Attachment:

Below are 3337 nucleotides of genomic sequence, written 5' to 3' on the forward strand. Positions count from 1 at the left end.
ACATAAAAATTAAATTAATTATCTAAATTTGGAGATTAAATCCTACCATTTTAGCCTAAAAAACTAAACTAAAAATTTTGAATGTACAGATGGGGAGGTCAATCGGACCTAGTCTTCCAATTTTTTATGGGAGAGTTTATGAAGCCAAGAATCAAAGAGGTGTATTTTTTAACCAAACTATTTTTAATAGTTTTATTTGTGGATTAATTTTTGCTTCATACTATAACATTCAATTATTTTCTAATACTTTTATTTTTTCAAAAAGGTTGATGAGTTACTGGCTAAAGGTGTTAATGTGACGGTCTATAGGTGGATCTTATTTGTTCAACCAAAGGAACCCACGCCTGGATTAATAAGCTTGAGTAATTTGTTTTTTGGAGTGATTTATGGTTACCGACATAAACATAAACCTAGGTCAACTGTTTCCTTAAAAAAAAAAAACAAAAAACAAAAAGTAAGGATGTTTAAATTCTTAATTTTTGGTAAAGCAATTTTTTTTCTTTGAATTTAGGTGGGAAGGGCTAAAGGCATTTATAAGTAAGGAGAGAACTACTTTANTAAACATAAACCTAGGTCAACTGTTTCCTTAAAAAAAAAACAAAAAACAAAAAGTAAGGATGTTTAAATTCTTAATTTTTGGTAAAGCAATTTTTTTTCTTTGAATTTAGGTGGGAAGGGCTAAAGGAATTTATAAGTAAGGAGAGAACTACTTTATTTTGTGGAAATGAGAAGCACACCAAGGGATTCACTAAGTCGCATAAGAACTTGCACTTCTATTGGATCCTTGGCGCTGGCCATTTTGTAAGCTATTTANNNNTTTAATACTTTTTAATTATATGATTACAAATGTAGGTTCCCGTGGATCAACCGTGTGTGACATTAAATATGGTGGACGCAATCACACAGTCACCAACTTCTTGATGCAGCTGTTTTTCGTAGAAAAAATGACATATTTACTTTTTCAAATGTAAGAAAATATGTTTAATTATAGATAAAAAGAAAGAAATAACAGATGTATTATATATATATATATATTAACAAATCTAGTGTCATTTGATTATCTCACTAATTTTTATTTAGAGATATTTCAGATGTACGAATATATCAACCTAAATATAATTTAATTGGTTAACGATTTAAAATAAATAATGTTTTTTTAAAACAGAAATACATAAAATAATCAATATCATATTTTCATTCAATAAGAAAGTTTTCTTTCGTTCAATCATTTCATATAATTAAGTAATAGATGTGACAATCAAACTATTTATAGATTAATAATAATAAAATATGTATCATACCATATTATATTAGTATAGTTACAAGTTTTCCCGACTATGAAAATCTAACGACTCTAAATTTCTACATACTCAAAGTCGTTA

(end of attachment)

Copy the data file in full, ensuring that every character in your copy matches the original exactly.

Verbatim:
Below are 3337 nucleotides of genomic sequence, written 5' to 3' on the forward strand. Positions count from 1 at the left end.
ACATAAAAATTAAATTAATTATCTAAATTTGGAGATTAAATCCTACCATTTTAGCCTAAAAAACTAAACTAAAAATTTTGAATGTACAGATGGGGAGGTCAATCGGACCTAGTCTTCCAATTTTTTATGGGAGAGTTTATGAAGCCAAGAATCAAAGAGGTGTATTTTTTAACCAAACTATTTTTAATAGTTTTATTTGTGGATTAATTTTTGCTTCATACTATAACATTCAATTATTTTCTAATACTTTTATTTTTTCAAAAAGGTTGATGAGTTACTGGCTAAAGGTGTTAATGTGACGGTCTATAGGTGGATCTTATTTGTTCAACCAAAGGAACCCACGCCTGGATTAATAAGCTTGAGTAATTTGTTTTTTGGAGTGATTTATGGTTACCGACATAAACATAAACCTAGGTCAACTGTTTCCTTAAAAAAAAAAAACAAAAAACAAAAAGTAAGGATGTTTAAATTCTTAATTTTTGGTAAAGCAATTTTTTTTCTTTGAATTTAGGTGGGAAGGGCTAAAGGCATTTATAAGTAAGGAGAGAACTACTTTANTAAACATAAACCTAGGTCAACTGTTTCCTTAAAAAAAAAACAAAAAACAAAAAGTAAGGATGTTTAAATTCTTAATTTTTGGTAAAGCAATTTTTTTTCTTTGAATTTAGGTGGGAAGGGCTAAAGGAATTTATAAGTAAGGAGAGAACTACTTTATTTTGTGGAAATGAGAAGCACACCAAGGGATTCACTAAGTCGCATAAGAACTTGCACTTCTATTGGATCCTTGGCGCTGGCCATTTTGTAAGCTATTTANNNNTTTAATACTTTTTAATTATATGATTACAAATGTAGGTTCCCGTGGATCAACCGTGTGTGACATTAAATATGGTGGACGCAATCACACAGTCACCAACTTCTTGATGCAGCTGTTTTTCGTAGAAAAAATGACATATTTACTTTTTCAAATGTAAGAAAATATGTTTAATTATAGATAAAAAGAAAGAAATAACAGATGTATTATATATATATATATATTAACAAATCTAGTGTCATTTGATTATCTCACTAATTTTTATTTAGAGATATTTCAGATGTACGAATATATCAACCTAAATATAATTTAATTGGTTAACGATTTAAAATAAATAATGTTTTTTTAAAACAGAAATACATAAAATAATCAATATCATATTTTCATTCAATAAGAAAGTTTTCTTTCGTTCAATCATTTCATATAATTAAGTAATAGATGTGACAATCAAACTATTTATAGATTAATAATAATAAAATATGTATCATACCATATTATATTAGTATAGTTACAAGTTTTCCCGACTATGAAAATCTAACGACTCTAAATTTCTACATACTCAAAGTCGTTA